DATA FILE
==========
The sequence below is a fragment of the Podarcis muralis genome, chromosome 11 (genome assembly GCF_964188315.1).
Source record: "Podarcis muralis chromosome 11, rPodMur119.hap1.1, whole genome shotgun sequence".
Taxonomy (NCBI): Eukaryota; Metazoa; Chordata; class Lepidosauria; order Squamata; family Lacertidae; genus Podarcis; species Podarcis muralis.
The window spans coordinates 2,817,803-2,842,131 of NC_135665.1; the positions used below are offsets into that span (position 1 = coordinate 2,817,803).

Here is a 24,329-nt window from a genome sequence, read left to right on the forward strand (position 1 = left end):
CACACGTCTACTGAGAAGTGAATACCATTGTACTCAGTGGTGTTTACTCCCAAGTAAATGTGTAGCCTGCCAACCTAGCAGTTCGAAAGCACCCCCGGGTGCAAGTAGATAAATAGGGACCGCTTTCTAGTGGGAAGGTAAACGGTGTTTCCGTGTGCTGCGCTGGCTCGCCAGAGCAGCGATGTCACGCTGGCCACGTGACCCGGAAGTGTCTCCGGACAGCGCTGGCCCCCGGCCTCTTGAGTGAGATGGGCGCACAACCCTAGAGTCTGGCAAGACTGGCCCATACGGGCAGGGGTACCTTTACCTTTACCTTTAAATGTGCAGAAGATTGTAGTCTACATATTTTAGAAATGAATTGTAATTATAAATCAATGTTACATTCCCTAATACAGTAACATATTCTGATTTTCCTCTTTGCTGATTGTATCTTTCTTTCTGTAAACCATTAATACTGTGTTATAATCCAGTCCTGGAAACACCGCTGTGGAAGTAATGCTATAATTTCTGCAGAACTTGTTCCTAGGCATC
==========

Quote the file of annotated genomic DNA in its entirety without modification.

The sequence below is a fragment of the Podarcis muralis genome, chromosome 11 (genome assembly GCF_964188315.1).
Source record: "Podarcis muralis chromosome 11, rPodMur119.hap1.1, whole genome shotgun sequence".
Taxonomy (NCBI): Eukaryota; Metazoa; Chordata; class Lepidosauria; order Squamata; family Lacertidae; genus Podarcis; species Podarcis muralis.
The window spans coordinates 2,817,803-2,842,131 of NC_135665.1; the positions used below are offsets into that span (position 1 = coordinate 2,817,803).

Here is a 24,329-nt window from a genome sequence, read left to right on the forward strand (position 1 = left end):
CACACGTCTACTGAGAAGTGAATACCATTGTACTCAGTGGTGTTTACTCCCAAGTAAATGTGTAGCCTGCCAACCTAGCAGTTCGAAAGCACCCCCGGGTGCAAGTAGATAAATAGGGACCGCTTTCTAGTGGGAAGGTAAACGGTGTTTCCGTGTGCTGCGCTGGCTCGCCAGAGCAGCGATGTCACGCTGGCCACGTGACCCGGAAGTGTCTCCGGACAGCGCTGGCCCCCGGCCTCTTGAGTGAGATGGGCGCACAACCCTAGAGTCTGGCAAGACTGGCCCATACGGGCAGGGGTACCTTTACCTTTACCTTTAAATGTGCAGAAGATTGTAGTCTACATATTTTAGAAATGAATTGTAATTATAAATCAATGTTACATTCCCTAATACAGTAACATATTCTGATTTTCCTCTTTGCTGATTGTATCTTTCTTTCTGTAAACCATTAATACTGTGTTATAATCCAGTCCTGGAAACACCGCTGTGGAAGTAATGCTATAATTTCTGCAGAACTTGTTCCTAGGCATC